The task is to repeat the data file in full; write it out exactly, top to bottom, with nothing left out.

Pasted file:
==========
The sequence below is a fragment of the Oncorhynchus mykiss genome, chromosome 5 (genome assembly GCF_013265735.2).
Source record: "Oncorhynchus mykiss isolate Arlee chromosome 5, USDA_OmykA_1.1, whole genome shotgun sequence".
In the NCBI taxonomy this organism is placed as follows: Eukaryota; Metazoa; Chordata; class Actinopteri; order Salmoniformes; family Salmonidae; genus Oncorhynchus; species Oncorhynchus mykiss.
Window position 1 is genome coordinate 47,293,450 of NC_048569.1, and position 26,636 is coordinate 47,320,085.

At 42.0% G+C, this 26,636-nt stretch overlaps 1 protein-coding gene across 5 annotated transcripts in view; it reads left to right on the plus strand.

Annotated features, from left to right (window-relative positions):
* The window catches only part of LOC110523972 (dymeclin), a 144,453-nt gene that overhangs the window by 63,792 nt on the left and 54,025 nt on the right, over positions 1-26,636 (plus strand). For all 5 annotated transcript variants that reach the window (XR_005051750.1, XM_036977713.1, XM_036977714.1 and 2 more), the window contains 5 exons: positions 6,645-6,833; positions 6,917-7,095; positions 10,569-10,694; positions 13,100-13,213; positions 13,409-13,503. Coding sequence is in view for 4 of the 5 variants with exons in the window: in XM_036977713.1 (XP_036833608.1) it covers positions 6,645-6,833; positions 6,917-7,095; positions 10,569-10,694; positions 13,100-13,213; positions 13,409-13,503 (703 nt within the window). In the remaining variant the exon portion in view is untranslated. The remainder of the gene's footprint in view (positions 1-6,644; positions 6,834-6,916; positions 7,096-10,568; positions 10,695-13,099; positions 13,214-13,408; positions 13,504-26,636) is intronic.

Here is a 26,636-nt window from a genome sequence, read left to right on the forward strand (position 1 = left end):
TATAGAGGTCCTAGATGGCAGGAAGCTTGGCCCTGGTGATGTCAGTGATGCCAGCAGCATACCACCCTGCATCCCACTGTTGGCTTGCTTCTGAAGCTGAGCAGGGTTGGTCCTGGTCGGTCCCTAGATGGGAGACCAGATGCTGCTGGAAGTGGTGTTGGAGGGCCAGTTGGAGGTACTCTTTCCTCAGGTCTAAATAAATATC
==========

The sequence below is a fragment of the Oncorhynchus mykiss genome, chromosome 5 (genome assembly GCF_013265735.2).
Source record: "Oncorhynchus mykiss isolate Arlee chromosome 5, USDA_OmykA_1.1, whole genome shotgun sequence".
In the NCBI taxonomy this organism is placed as follows: Eukaryota; Metazoa; Chordata; class Actinopteri; order Salmoniformes; family Salmonidae; genus Oncorhynchus; species Oncorhynchus mykiss.
Window position 1 is genome coordinate 47,293,450 of NC_048569.1, and position 26,636 is coordinate 47,320,085.

At 42.0% G+C, this 26,636-nt stretch overlaps 1 protein-coding gene across 5 annotated transcripts in view; it reads left to right on the plus strand.

Annotated features, from left to right (window-relative positions):
* The window catches only part of LOC110523972 (dymeclin), a 144,453-nt gene that overhangs the window by 63,792 nt on the left and 54,025 nt on the right, over positions 1-26,636 (plus strand). For all 5 annotated transcript variants that reach the window (XR_005051750.1, XM_036977713.1, XM_036977714.1 and 2 more), the window contains 5 exons: positions 6,645-6,833; positions 6,917-7,095; positions 10,569-10,694; positions 13,100-13,213; positions 13,409-13,503. Coding sequence is in view for 4 of the 5 variants with exons in the window: in XM_036977713.1 (XP_036833608.1) it covers positions 6,645-6,833; positions 6,917-7,095; positions 10,569-10,694; positions 13,100-13,213; positions 13,409-13,503 (703 nt within the window). In the remaining variant the exon portion in view is untranslated. The remainder of the gene's footprint in view (positions 1-6,644; positions 6,834-6,916; positions 7,096-10,568; positions 10,695-13,099; positions 13,214-13,408; positions 13,504-26,636) is intronic.

Here is a 26,636-nt window from a genome sequence, read left to right on the forward strand (position 1 = left end):
TATAGAGGTCCTAGATGGCAGGAAGCTTGGCCCTGGTGATGTCAGTGATGCCAGCAGCATACCACCCTGCATCCCACTGTTGGCTTGCTTCTGAAGCTGAGCAGGGTTGGTCCTGGTCGGTCCCTAGATGGGAGACCAGATGCTGCTGGAAGTGGTGTTGGAGGGCCAGTTGGAGGTACTCTTTCCTCAGGTCTAAATAAATATC